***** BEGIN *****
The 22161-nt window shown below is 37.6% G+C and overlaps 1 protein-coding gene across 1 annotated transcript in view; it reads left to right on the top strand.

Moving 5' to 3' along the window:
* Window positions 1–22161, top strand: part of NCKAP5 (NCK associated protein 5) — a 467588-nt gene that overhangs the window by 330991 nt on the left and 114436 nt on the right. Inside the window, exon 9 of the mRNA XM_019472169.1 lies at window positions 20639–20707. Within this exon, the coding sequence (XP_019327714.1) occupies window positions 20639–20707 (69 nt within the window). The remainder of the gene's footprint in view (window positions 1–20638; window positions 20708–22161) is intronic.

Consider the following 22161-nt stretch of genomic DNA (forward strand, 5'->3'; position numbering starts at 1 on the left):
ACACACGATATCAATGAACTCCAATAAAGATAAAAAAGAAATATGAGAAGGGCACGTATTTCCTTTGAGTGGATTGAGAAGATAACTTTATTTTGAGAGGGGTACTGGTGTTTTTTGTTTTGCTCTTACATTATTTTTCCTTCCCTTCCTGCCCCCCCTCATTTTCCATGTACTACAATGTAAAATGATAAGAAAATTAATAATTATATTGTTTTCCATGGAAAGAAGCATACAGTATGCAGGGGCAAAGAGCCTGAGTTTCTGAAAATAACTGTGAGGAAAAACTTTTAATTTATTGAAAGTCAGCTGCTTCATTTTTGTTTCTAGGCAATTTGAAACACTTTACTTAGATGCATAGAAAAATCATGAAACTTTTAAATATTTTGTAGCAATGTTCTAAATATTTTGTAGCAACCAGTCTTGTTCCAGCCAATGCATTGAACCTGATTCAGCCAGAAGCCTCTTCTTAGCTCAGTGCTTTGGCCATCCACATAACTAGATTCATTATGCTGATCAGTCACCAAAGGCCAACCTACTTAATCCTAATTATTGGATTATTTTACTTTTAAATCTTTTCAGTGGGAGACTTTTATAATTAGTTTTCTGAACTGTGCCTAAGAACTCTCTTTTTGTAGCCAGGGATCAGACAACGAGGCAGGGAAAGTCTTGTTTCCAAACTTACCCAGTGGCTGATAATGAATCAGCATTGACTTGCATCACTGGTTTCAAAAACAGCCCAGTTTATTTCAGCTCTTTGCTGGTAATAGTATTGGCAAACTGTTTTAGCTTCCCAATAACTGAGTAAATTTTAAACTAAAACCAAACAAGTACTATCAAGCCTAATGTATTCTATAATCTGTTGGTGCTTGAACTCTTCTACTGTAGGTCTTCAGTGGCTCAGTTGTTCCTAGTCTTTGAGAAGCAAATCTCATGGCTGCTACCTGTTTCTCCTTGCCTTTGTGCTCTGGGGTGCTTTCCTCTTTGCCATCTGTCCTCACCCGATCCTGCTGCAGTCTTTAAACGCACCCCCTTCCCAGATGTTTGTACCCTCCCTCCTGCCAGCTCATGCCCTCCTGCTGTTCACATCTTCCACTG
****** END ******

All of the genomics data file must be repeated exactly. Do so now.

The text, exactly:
The 22161-nt window shown below is 37.6% G+C and overlaps 1 protein-coding gene across 1 annotated transcript in view; it reads left to right on the top strand.

Moving 5' to 3' along the window:
* Window positions 1–22161, top strand: part of NCKAP5 (NCK associated protein 5) — a 467588-nt gene that overhangs the window by 330991 nt on the left and 114436 nt on the right. Inside the window, exon 9 of the mRNA XM_019472169.1 lies at window positions 20639–20707. Within this exon, the coding sequence (XP_019327714.1) occupies window positions 20639–20707 (69 nt within the window). The remainder of the gene's footprint in view (window positions 1–20638; window positions 20708–22161) is intronic.

Consider the following 22161-nt stretch of genomic DNA (forward strand, 5'->3'; position numbering starts at 1 on the left):
ACACACGATATCAATGAACTCCAATAAAGATAAAAAAGAAATATGAGAAGGGCACGTATTTCCTTTGAGTGGATTGAGAAGATAACTTTATTTTGAGAGGGGTACTGGTGTTTTTTGTTTTGCTCTTACATTATTTTTCCTTCCCTTCCTGCCCCCCCTCATTTTCCATGTACTACAATGTAAAATGATAAGAAAATTAATAATTATATTGTTTTCCATGGAAAGAAGCATACAGTATGCAGGGGCAAAGAGCCTGAGTTTCTGAAAATAACTGTGAGGAAAAACTTTTAATTTATTGAAAGTCAGCTGCTTCATTTTTGTTTCTAGGCAATTTGAAACACTTTACTTAGATGCATAGAAAAATCATGAAACTTTTAAATATTTTGTAGCAATGTTCTAAATATTTTGTAGCAACCAGTCTTGTTCCAGCCAATGCATTGAACCTGATTCAGCCAGAAGCCTCTTCTTAGCTCAGTGCTTTGGCCATCCACATAACTAGATTCATTATGCTGATCAGTCACCAAAGGCCAACCTACTTAATCCTAATTATTGGATTATTTTACTTTTAAATCTTTTCAGTGGGAGACTTTTATAATTAGTTTTCTGAACTGTGCCTAAGAACTCTCTTTTTGTAGCCAGGGATCAGACAACGAGGCAGGGAAAGTCTTGTTTCCAAACTTACCCAGTGGCTGATAATGAATCAGCATTGACTTGCATCACTGGTTTCAAAAACAGCCCAGTTTATTTCAGCTCTTTGCTGGTAATAGTATTGGCAAACTGTTTTAGCTTCCCAATAACTGAGTAAATTTTAAACTAAAACCAAACAAGTACTATCAAGCCTAATGTATTCTATAATCTGTTGGTGCTTGAACTCTTCTACTGTAGGTCTTCAGTGGCTCAGTTGTTCCTAGTCTTTGAGAAGCAAATCTCATGGCTGCTACCTGTTTCTCCTTGCCTTTGTGCTCTGGGGTGCTTTCCTCTTTGCCATCTGTCCTCACCCGATCCTGCTGCAGTCTTTAAACGCACCCCCTTCCCAGATGTTTGTACCCTCCCTCCTGCCAGCTCATGCCCTCCTGCTGTTCACATCTTCCACTG